By David F. Rooney
At 130 pages Brown Bag History: Revelstoke Origins is a slim little book, but there’s nothing insubstantial about its content — the early years of our community’s beginnings.
Author Cathy English’s first stab at writing a book details our city’s story from prehistory to the early part of the 20th century. As you can tell from the title it is based on some of the more than 200 Brown Bag History talks she has researched and written since starting the series in 2003.
While some people might not consider our stretch of the Columbia as not having a history prior to its settlement by people of white European stock, Cathy spends the first seven pages of her book addressing the question of native use of the river and the forests that cling to its banks. I say question because until very recently many Revelstokians thought that First Nations people were not really part of the immediate landscape.
Since then most of Revelstoke’s 7,000-odd inhabitants have learned that they were wrong. The Sinixt, Secwepemc (formerly called the Shuswap), Sylix (formerly known as the Okanagan) and Ktunaxa tribes used this portion of the lands along the Columbia River as major source of food, furs and other resources.
Cathy notes in her book that we were all wrong and chronicles the often-sad and sorry relations between natives and white settlers in our area.
In the other 11 chapters Cathy writes retells the story of Arthur Stanhope Farwell, the so-called hanging judge Sir Matthew Begbie, the Farwell Police War, the arrival of the CPR and other notable events, including a recounting of the tale of the Indian allegedly frozen in the ice on Mount Begbie. Cathy used newspapers of the day, including the Kootenay Mail, Kootenay Star, Revelstoke Herald and the Victoria Daily Colonist as sources, as well as a number of books, records in the museum’s own archives and documents in the provincial archives in Victoria. The book is illustrated with historical photos and four cartoons by Revelstoke Review cartoonist Rob Buchanan.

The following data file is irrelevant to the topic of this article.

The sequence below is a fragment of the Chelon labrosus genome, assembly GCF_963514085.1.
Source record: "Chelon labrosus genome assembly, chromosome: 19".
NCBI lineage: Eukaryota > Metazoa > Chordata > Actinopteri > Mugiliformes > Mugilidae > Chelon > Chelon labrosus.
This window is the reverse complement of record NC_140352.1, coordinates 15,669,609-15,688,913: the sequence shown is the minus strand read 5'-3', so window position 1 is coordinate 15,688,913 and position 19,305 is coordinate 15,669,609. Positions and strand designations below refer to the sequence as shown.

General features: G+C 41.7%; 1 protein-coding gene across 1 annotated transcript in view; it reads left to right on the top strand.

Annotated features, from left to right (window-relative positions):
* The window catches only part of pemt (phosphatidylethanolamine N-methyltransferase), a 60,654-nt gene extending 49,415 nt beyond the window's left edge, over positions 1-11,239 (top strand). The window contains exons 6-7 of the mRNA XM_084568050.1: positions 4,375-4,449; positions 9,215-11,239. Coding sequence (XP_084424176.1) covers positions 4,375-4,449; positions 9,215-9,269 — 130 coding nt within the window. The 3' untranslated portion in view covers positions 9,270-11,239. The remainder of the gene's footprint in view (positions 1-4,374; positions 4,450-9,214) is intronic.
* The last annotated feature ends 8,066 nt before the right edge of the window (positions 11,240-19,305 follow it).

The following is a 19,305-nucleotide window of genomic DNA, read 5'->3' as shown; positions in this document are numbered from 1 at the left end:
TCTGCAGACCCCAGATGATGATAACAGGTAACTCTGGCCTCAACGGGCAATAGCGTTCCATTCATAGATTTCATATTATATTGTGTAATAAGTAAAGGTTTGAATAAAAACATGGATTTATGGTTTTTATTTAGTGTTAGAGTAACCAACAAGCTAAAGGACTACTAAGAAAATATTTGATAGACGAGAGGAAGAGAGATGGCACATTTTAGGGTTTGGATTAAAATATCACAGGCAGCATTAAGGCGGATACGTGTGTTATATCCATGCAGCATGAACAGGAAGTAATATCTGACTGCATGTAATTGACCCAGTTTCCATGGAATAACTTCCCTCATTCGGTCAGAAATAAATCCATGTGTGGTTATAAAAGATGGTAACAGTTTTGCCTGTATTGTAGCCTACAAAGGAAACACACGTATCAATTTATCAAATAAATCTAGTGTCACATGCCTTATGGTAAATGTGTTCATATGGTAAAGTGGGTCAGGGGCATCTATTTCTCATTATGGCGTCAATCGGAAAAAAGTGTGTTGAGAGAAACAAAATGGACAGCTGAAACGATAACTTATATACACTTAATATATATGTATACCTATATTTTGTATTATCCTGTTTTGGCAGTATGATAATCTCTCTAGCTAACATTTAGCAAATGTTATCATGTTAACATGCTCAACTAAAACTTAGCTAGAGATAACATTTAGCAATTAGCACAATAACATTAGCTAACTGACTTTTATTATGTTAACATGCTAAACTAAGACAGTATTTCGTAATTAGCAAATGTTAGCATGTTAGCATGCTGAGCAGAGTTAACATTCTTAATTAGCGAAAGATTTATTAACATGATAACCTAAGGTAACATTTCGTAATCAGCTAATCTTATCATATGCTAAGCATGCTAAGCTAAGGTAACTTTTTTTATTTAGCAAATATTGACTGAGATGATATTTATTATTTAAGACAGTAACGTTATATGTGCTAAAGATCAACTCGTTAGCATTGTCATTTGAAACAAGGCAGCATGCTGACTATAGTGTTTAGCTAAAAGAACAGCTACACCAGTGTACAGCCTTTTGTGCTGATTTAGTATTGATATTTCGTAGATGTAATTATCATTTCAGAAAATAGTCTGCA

It’s easy to imagine that all this not-so-ancient history may be dull reading but Cathy has infused the book with her own dry wit and conversational way of speaking. I purchased my copy during the launch on Thursday afternoon and finished reading it late Friday night. So, it’s fair to say that I couldn’t put it down.
Brown Bag History is well worth purchasing for yourself, a friend, a neighbour or anyone who loves our town.
This is a very good read.
Brown Bag History: Revelstoke Origins, by Cathy English, published by the Revelstoke Museum & Archives, printed by Friesens Corporation, 136 pages, $20.